US judicial authorities filed charges against the gunman who killed 11 people in a shooting in Pittsburgh, Pennsylvania.

Iran Press/ America: Federal prosecutors have filed hate crime charges against a Pennsylvania man who authorities say stormed a Pittsburgh synagogue and opened fire, killing 11 people, according to CNN.

Six people were injured as a result of the shooting, four of whom were police officers who responded to the scene. No children were killed, a police official said.

Robert Bowers, 46, of suburban Baldwin, surrendered to authorities after Saturday morning's shooting at the "Tree of Life" synagogue.

According to the FBI's Jones, the suspect was in the process of leaving when he encountered a Pittsburgh police officer who "engaged him." The officer was subsequently injured, and the suspect went back into the synagogue, where he hid from officers who arrived on the scene.

The suspect suffered multiple gunshot wounds and was in fair condition at a hospital.

President Donald Trump told reporters at Joint Base Andrews in Maryland that the shooting was a "terrible, terrible thing."

"If there was an armed guard inside the temple, they would have been able to stop him," Trump said before boarding a flight to Indianapolis.

After landing, Trump told reporters the shooting looks like "an anti-Semitic crime."

"We're learning a lot about it. It looks definitely like it's an anti-Semitic crime. And that is something you wouldn't believe could still be going on," he said.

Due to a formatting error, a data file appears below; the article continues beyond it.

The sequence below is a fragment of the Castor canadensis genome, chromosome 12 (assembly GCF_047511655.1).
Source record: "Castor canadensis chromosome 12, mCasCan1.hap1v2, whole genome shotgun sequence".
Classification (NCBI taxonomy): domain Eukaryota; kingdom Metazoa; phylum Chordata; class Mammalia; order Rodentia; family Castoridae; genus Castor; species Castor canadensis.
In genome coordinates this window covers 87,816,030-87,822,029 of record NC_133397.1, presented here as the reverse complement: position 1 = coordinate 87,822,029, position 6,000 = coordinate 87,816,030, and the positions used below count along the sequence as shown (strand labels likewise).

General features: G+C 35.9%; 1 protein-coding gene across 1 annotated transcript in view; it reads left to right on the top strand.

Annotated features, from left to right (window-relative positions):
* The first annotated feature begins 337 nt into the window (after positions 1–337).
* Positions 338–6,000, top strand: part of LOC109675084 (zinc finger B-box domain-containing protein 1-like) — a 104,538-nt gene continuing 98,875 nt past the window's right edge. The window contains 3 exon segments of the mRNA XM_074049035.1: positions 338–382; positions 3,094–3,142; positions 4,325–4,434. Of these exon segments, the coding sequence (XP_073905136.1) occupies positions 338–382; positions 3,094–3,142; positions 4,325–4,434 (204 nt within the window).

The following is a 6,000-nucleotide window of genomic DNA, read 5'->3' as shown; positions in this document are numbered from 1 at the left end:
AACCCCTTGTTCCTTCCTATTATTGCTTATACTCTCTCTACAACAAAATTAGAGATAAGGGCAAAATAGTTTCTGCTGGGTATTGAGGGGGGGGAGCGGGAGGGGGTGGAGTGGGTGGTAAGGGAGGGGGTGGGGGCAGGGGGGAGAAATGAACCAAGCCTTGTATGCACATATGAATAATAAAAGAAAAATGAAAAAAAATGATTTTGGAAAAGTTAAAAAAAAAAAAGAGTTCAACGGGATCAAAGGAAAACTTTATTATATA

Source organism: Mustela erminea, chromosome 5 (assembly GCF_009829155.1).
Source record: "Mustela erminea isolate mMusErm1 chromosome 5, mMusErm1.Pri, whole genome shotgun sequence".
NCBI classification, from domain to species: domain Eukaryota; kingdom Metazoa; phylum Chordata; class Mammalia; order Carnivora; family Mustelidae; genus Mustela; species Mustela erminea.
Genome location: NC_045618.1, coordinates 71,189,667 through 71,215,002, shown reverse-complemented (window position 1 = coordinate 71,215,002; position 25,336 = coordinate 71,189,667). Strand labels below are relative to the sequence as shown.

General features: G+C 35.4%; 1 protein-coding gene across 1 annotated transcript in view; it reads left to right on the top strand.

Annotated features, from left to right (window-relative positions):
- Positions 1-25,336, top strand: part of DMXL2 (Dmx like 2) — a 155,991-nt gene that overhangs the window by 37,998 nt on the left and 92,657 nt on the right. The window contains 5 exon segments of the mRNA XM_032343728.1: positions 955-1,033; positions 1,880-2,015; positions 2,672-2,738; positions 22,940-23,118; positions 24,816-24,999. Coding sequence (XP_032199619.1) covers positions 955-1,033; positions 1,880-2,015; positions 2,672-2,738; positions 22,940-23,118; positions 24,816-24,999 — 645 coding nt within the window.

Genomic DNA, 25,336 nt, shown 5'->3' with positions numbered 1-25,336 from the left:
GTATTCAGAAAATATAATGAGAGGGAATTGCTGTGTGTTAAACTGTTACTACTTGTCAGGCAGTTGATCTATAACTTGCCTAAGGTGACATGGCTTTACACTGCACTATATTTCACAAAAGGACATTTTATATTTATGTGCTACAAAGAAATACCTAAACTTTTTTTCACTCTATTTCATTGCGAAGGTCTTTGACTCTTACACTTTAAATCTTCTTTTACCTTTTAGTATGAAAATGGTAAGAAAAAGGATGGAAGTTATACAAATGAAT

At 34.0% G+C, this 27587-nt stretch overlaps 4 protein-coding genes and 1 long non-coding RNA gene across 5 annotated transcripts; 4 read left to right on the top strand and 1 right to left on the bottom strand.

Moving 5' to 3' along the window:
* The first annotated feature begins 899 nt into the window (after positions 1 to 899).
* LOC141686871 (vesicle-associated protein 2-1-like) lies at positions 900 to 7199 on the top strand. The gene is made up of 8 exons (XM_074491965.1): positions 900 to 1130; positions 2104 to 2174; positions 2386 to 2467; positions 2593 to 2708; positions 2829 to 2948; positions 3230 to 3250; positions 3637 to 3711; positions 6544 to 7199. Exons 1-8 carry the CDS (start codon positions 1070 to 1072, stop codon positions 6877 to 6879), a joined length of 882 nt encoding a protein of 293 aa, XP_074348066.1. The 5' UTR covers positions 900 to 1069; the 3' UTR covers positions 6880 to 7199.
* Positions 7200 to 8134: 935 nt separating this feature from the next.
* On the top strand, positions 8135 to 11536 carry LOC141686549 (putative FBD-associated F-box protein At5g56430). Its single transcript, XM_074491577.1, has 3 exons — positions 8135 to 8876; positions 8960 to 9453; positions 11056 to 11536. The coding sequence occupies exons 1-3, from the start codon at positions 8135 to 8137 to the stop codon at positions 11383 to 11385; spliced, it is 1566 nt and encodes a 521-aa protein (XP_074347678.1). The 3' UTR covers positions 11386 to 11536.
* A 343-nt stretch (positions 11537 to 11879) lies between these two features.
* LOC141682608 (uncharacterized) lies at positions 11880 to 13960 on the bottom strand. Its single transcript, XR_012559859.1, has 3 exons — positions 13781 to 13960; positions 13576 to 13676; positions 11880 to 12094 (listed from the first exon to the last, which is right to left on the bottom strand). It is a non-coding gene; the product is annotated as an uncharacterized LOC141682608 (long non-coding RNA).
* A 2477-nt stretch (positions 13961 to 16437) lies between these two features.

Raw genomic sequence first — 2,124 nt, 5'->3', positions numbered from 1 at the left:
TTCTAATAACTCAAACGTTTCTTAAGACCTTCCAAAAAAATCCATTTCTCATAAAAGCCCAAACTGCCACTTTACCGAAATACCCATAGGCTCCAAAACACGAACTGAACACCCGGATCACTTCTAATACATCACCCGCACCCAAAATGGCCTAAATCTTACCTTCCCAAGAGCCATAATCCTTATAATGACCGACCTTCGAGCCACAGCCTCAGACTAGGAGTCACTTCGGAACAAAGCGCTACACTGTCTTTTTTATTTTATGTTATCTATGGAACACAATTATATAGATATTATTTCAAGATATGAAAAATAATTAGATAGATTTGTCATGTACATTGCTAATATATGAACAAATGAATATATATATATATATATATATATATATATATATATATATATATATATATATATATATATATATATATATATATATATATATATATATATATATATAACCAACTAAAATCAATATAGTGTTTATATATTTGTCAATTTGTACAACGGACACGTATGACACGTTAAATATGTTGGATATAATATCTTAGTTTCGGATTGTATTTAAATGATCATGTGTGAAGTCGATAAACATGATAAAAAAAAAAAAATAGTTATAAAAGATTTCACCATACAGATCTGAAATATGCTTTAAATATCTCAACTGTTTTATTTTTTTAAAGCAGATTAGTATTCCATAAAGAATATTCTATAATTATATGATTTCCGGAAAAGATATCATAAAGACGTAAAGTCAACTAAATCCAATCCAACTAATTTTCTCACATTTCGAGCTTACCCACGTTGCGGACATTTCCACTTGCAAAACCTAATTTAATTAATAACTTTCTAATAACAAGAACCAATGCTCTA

Trump previously said in a tweet that the shooting was "far more devastating than originally thought."

People of various religions gathered in Pittsburgh, Washington and Philadelphia for a vigil for the victims of Pittsburgh synagogue shooting.

Thousands of people have taken to the streets across the US to take part in a spontaneous vigil in commemoration of victims of Pittsburgh shooting that took place earlier Saturday.

BUSINESS INSIDER reported, Americans are more likely to die from gun violence than many leading causes of death combined, with some 13,000 people in the US killed in firearm assaults each year, which translates to a roughly 1-in-315 lifetime chance of death from gun violence.

That's about 56% more likely than the lifetime risk of dying while riding inside a car, truck, or van. It's also more than 11 times as high as dying from any force of nature, such as a hurricane, tornado, earthquake, flood, or lightning strike.

The debate over gun control in the United States has waxed and waned over the years, stirred by a series of mass killings by gunmen in civilian settings.

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